1848 $1 VF35 Certification #03338041, PCGS #6935
The 1848 Silver Dollar has the lowest mintage of any of the dates from the 1840s, bar none. The same can be said of the surviving population tabulated by PCGS; the 1848 has the lowest population of any date from the 1840s. It does not have the lowest population of Mint State examples, but it is not that far behind. On the high end, the 1848 is the only date found in MS66, where a single example has been certified by PCGS. Combined with the PCGS MS67 1849, these are the only two silver dollars higher than MS65 from that decade.
Most 1848 Silver Dollars show weakness on the 8th star and slight weakness on the 7th and the 9th through the 13th stars. On the reverse, the eagle usually shows strong details.
Q. David BowersThe following narrative, with minor editing, is from my "Silver Dollars & Trade Dollars of the United States: A Complete Encyclopedia" (Wolfeboro, NH: Bowers and Merena Galleries, Inc., 1993).
Production small: The Philadelphia Mint produced only 15,000 silver dollars, the lowest production of the 1840-1850 decade.
Writing in The History of Currency 1252-1896, Second Edition, 1896, p. 259, W.A. Shaw told of the immediate benefits experienced by the Act of July 31, 1834, whereby gold coins began to circulate freely, but also noted this:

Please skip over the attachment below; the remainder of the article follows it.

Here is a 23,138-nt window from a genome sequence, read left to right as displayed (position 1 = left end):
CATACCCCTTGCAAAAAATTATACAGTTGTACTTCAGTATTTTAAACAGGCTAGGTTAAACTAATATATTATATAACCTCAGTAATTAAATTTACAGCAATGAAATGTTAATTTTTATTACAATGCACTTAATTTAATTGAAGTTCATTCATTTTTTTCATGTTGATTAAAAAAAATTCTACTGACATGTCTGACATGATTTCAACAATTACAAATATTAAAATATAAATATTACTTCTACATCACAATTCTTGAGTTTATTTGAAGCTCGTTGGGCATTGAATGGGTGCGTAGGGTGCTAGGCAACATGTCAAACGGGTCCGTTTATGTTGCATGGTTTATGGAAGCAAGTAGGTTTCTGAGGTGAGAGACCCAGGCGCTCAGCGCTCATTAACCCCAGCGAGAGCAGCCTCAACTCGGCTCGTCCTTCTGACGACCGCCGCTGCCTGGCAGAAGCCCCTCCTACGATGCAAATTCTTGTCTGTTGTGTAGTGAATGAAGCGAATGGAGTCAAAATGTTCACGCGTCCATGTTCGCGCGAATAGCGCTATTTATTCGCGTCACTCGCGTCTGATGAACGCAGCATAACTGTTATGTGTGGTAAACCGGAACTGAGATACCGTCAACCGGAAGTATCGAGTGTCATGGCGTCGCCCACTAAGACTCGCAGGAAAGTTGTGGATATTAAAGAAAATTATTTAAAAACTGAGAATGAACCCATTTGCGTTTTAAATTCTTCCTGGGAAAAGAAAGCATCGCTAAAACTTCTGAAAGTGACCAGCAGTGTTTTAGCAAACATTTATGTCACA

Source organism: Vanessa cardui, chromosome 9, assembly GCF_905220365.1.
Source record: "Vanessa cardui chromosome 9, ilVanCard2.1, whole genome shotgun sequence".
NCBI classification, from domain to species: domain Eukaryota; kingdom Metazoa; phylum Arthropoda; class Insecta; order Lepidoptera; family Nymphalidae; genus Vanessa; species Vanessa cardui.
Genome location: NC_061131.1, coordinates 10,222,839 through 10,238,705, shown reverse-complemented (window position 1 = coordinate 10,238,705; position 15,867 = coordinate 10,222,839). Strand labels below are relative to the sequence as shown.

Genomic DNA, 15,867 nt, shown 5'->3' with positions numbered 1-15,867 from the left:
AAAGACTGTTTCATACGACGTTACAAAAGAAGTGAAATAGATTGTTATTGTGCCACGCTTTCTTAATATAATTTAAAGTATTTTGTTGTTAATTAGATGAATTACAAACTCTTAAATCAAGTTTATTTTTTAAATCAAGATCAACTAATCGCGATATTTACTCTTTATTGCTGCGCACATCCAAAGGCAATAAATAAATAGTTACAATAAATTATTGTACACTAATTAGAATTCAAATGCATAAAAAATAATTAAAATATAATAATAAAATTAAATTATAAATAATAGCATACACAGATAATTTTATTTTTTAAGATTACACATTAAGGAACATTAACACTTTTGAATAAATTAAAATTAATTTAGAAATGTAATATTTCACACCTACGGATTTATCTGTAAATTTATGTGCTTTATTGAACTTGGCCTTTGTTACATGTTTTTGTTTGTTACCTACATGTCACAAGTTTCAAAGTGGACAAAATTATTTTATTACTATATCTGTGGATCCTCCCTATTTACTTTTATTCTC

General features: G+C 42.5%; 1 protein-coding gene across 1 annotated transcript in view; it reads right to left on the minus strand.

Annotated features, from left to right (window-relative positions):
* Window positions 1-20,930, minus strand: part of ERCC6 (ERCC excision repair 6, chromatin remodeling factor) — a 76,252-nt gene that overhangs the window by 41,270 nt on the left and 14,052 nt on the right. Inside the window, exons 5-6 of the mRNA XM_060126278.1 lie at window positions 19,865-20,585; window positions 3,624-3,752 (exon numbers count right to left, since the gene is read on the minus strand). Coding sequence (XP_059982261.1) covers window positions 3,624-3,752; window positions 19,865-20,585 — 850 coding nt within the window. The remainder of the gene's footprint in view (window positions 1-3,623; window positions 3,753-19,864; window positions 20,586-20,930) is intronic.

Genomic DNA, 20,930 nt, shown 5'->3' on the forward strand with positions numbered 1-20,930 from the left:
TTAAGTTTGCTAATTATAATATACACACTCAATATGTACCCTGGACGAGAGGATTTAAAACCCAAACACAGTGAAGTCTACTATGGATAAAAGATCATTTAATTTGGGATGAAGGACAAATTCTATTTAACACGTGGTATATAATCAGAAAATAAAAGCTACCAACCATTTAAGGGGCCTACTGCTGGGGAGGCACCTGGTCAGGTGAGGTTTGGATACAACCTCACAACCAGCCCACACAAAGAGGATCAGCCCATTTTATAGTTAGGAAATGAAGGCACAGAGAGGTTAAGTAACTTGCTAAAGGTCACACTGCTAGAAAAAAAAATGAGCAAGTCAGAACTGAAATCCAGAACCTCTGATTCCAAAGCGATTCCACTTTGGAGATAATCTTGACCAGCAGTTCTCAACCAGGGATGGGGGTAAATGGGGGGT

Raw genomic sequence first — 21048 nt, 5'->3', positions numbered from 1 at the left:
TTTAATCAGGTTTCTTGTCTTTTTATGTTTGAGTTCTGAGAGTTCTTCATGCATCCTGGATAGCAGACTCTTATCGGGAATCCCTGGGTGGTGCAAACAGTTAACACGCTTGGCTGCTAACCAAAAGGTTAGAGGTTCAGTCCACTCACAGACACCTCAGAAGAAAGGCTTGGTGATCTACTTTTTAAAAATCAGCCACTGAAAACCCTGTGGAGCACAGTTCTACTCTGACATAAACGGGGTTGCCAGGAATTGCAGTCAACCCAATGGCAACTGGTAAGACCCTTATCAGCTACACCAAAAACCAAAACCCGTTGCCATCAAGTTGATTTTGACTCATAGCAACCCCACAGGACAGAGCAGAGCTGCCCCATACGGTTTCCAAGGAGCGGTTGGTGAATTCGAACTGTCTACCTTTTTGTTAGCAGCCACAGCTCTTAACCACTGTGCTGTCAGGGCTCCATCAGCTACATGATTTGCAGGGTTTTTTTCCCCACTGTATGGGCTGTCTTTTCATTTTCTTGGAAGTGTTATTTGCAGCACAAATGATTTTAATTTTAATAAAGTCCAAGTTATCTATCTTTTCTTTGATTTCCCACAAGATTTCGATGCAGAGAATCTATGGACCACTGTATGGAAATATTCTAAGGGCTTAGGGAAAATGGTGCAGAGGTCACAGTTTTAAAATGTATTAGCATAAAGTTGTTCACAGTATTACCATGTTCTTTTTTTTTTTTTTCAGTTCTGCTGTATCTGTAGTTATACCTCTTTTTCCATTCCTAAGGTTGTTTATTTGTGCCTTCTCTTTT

The panacea thus magnificently lauded soon proved itself worse than inefficient. The ratio was too high, and the silver dollars could not be maintained. They were unduly exported, especially between the years 1848 and 1851.
Whether or not silver dollars were exported in quantity during this period has not been ascertained with finality. If, indeed, dollars were exported in quantity during the period 1848-1851, it is not hard to envision a scenario in which undistributed dollars minted a few years earlier in 1841 were obtained from the Treasury and sent overseas to be melted, thus accounting for their rarity. Actually, the year 1848 given by Shaw is probably too early, for California gold was not plentiful on world markets until 1849, at which time an excess of the metal began to accumulate, precipitating a rise in the price of silver. Although gold was discovered on the American River in California in 1848, news was slow in spreading, and the following year, 1849, saw a rush to the gold fields.
Circulated grades: Because of its low mintage of just 15,000 pieces-the lowest of the 1840s the 1848 silver dollar has always been in strong demand. Coins figuratively walk out of dealers' catalogues. Circulated grades, while quite scarce, exist in sufficient quantities that they are usually easily available for a price.
Mint State grades: The 1848 is scarce but is not in the top echelon of rarity for the decade. The low mintage of the date has placed a premium on coins of all grades, and a Mint State 1848 will attract a lot of attention in a dealer's display or auction catalogue. Coins MS-64 or better are extreme rarities.
1. Normal Date: Breen-5439. Larger numerals than in other dates 1840-1850. On early impressions horizontal die polish lines are seen in the crook of Miss Liberty's elbow. No variations have been described for circulation strikes of this year.
Dies prepared: Obverse: Unknown; Reverse: Unknown
Circulation strike mintage: 15,000; Delivery figures by month: December: 15,000.
Estimated quantity melted: Unknown
Characteristics of striking: Usually well struck.
Known hoards of Mint State coins: None
The 1848, with a very low mintage of 15,000 circulation strikes, has always been one of the most popular issues of its era with numismatists.